Disease Course of Hepatitis C
Research has shown that if 100 people are infected with hepatitis C, about 25 of those will clear the virus completely within two to six months of infection, but will continue to have hepatitis C antibodies in their blood.
About 75 of the 100 people who do not clear the virus will develop ongoing (or chronic) infection and are at risk of developing cirrhosis of the liver. Of the 75 people who develop chronic hepatitis, about 20 people will not experience any noticeable illness or symptoms. However, they can still transmit the virus to others.
After an average of 15 years, between 40 and 60 of the 75 people with chronic hepatitis C will experience some symptoms and develop some liver damage.
After 20 years, between five and ten people with liver damage will develop cirrhosis. Between two and five of these people will experience liver failure or develop a form of liver cancer known as hepatocellular carcinoma.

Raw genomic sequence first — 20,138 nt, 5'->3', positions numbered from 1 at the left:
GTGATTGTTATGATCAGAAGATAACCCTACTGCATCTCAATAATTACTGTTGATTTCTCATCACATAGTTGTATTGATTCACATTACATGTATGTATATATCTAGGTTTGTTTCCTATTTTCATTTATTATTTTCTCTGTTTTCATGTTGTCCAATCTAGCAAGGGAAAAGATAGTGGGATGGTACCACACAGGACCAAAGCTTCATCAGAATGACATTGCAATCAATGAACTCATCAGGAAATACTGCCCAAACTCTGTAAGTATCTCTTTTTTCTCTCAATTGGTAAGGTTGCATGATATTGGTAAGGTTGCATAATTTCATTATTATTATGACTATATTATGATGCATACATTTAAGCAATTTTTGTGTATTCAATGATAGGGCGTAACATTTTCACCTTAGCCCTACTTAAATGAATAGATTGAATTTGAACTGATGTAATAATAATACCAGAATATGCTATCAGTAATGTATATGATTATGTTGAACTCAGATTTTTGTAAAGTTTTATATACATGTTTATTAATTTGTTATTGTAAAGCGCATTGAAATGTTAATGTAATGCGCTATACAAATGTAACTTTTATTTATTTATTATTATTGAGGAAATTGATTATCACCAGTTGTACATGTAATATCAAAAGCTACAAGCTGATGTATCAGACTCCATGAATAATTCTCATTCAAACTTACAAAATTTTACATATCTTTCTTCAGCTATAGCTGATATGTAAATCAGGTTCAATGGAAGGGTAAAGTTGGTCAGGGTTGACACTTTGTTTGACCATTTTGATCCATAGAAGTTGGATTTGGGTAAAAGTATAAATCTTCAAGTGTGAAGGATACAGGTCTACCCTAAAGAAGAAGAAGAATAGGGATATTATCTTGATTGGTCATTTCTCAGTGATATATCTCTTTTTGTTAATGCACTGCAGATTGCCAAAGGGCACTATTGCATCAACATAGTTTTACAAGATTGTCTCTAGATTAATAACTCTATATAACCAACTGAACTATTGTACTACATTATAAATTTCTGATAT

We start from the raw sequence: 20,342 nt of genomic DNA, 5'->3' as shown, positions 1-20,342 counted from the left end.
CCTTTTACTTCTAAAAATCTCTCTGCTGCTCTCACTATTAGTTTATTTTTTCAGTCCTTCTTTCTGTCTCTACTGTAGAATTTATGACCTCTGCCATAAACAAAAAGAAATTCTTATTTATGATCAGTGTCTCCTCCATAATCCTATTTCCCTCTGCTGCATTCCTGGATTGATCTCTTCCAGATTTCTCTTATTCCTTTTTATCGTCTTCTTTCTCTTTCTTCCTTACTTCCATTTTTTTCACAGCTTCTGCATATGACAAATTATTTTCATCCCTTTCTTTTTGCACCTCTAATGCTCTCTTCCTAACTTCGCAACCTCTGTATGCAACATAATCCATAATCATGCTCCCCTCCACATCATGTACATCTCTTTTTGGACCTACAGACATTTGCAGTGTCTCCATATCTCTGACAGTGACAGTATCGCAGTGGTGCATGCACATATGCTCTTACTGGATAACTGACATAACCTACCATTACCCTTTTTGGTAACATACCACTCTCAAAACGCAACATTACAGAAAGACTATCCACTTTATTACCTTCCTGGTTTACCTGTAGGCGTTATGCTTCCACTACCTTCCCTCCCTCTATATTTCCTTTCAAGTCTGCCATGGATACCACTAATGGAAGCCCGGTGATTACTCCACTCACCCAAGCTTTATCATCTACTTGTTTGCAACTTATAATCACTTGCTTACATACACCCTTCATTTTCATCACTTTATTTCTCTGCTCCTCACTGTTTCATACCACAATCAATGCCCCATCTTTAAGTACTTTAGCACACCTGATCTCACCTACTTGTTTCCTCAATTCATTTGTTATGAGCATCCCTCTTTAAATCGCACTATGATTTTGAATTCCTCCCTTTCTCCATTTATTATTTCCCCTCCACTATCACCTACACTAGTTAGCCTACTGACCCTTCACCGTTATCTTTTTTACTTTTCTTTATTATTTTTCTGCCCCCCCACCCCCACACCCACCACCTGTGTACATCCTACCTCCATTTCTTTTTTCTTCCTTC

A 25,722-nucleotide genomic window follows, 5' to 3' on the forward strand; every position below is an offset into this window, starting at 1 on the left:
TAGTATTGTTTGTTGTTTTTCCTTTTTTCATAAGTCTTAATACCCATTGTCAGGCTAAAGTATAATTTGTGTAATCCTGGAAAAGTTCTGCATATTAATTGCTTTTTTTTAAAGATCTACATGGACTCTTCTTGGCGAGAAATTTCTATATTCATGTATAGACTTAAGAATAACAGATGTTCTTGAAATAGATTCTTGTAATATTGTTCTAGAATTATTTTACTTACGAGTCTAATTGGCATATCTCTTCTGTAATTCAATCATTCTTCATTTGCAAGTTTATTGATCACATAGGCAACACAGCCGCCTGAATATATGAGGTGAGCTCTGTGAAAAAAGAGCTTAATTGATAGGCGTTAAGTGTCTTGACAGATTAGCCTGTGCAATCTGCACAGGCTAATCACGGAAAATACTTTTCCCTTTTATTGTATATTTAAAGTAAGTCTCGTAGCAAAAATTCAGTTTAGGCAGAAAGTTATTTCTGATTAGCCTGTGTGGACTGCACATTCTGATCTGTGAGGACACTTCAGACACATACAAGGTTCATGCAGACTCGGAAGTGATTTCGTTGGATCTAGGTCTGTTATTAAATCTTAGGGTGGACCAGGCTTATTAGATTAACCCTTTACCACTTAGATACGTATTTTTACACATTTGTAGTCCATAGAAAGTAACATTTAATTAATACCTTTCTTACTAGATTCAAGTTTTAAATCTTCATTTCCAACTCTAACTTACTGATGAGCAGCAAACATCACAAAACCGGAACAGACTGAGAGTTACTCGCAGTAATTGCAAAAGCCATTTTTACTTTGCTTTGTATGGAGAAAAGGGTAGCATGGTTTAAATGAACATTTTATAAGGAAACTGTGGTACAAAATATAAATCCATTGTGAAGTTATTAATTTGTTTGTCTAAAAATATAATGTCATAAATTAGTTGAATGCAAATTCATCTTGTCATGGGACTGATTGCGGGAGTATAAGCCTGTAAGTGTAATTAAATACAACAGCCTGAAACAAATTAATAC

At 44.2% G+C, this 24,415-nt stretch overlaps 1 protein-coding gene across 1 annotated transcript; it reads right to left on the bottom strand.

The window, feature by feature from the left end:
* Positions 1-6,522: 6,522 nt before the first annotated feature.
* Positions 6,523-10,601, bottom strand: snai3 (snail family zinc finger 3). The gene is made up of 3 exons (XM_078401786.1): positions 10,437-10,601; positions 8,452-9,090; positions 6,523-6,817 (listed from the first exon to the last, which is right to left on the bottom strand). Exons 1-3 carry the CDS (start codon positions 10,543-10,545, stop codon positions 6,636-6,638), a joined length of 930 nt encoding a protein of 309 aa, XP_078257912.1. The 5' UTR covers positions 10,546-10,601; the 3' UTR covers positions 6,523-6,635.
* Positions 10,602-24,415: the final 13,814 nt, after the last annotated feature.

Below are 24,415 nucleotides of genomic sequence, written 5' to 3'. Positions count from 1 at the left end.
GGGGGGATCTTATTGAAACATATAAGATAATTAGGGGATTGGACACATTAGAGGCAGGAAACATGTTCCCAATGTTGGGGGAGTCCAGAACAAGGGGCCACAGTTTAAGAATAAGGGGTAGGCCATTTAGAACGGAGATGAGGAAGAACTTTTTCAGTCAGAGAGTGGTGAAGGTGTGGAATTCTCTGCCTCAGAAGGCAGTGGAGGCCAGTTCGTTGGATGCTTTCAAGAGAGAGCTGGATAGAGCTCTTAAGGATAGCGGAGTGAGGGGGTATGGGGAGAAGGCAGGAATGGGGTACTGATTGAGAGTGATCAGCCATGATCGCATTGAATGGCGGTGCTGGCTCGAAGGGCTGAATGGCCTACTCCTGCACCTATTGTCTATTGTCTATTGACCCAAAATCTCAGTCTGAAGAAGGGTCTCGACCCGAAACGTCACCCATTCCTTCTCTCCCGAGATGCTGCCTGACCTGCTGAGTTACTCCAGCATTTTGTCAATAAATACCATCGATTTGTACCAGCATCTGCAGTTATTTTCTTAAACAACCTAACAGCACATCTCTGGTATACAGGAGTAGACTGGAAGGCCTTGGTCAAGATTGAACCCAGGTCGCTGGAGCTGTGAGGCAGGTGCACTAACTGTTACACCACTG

Duration of infection is the most likely determinant of the risk of cirrhosis and liver cancer. Other factors which affect the progression of liver disease include:
- age when first infected (people infected over the age of 40 years, experience faster disease progression)
- male gender
- alcohol use
- co-infection with hepatitis B virus and/or HIV
- obesity (Poynard, T., et.al; 2001)
There is no evidence to confirm whether genotype influences disease progression.
Poynard, T., Ratziu, V., Charlotte, F., Goodman, Z., McHutchison, J. G. & Albrecht, J. (2001). Rates and risk factors of liver fibrosis progression in patients with chronic hepatitis C. Journal of Hepatology, 34(5), 730–739.